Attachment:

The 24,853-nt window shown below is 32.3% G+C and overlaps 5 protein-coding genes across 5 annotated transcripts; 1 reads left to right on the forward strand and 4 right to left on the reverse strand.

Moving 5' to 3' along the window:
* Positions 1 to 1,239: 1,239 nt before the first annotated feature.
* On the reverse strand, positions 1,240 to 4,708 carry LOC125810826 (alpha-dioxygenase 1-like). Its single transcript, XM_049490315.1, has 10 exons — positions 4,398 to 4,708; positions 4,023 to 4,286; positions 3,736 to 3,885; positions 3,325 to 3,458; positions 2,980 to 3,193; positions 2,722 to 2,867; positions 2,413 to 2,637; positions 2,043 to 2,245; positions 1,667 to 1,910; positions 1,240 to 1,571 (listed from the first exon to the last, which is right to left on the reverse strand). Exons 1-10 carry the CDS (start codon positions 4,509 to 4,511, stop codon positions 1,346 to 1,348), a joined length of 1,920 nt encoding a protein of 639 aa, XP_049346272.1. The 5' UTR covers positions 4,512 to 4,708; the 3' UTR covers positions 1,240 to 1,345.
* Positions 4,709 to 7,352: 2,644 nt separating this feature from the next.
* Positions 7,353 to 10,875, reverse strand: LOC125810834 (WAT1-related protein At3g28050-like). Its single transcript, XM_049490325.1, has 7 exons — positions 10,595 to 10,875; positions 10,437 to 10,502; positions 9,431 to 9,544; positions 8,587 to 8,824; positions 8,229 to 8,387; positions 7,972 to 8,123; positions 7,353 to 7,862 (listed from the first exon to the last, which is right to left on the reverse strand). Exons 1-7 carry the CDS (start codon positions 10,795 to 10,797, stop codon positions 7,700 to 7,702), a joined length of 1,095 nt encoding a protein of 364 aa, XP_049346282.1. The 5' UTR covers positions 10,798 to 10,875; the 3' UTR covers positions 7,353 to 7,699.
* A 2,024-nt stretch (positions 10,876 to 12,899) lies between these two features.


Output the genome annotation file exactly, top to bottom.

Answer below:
The 24,853-nt window shown below is 32.3% G+C and overlaps 5 protein-coding genes across 5 annotated transcripts; 1 reads left to right on the forward strand and 4 right to left on the reverse strand.

Moving 5' to 3' along the window:
* Positions 1 to 1,239: 1,239 nt before the first annotated feature.
* On the reverse strand, positions 1,240 to 4,708 carry LOC125810826 (alpha-dioxygenase 1-like). Its single transcript, XM_049490315.1, has 10 exons — positions 4,398 to 4,708; positions 4,023 to 4,286; positions 3,736 to 3,885; positions 3,325 to 3,458; positions 2,980 to 3,193; positions 2,722 to 2,867; positions 2,413 to 2,637; positions 2,043 to 2,245; positions 1,667 to 1,910; positions 1,240 to 1,571 (listed from the first exon to the last, which is right to left on the reverse strand). Exons 1-10 carry the CDS (start codon positions 4,509 to 4,511, stop codon positions 1,346 to 1,348), a joined length of 1,920 nt encoding a protein of 639 aa, XP_049346272.1. The 5' UTR covers positions 4,512 to 4,708; the 3' UTR covers positions 1,240 to 1,345.
* Positions 4,709 to 7,352: 2,644 nt separating this feature from the next.
* Positions 7,353 to 10,875, reverse strand: LOC125810834 (WAT1-related protein At3g28050-like). Its single transcript, XM_049490325.1, has 7 exons — positions 10,595 to 10,875; positions 10,437 to 10,502; positions 9,431 to 9,544; positions 8,587 to 8,824; positions 8,229 to 8,387; positions 7,972 to 8,123; positions 7,353 to 7,862 (listed from the first exon to the last, which is right to left on the reverse strand). Exons 1-7 carry the CDS (start codon positions 10,795 to 10,797, stop codon positions 7,700 to 7,702), a joined length of 1,095 nt encoding a protein of 364 aa, XP_049346282.1. The 5' UTR covers positions 10,798 to 10,875; the 3' UTR covers positions 7,353 to 7,699.
* A 2,024-nt stretch (positions 10,876 to 12,899) lies between these two features.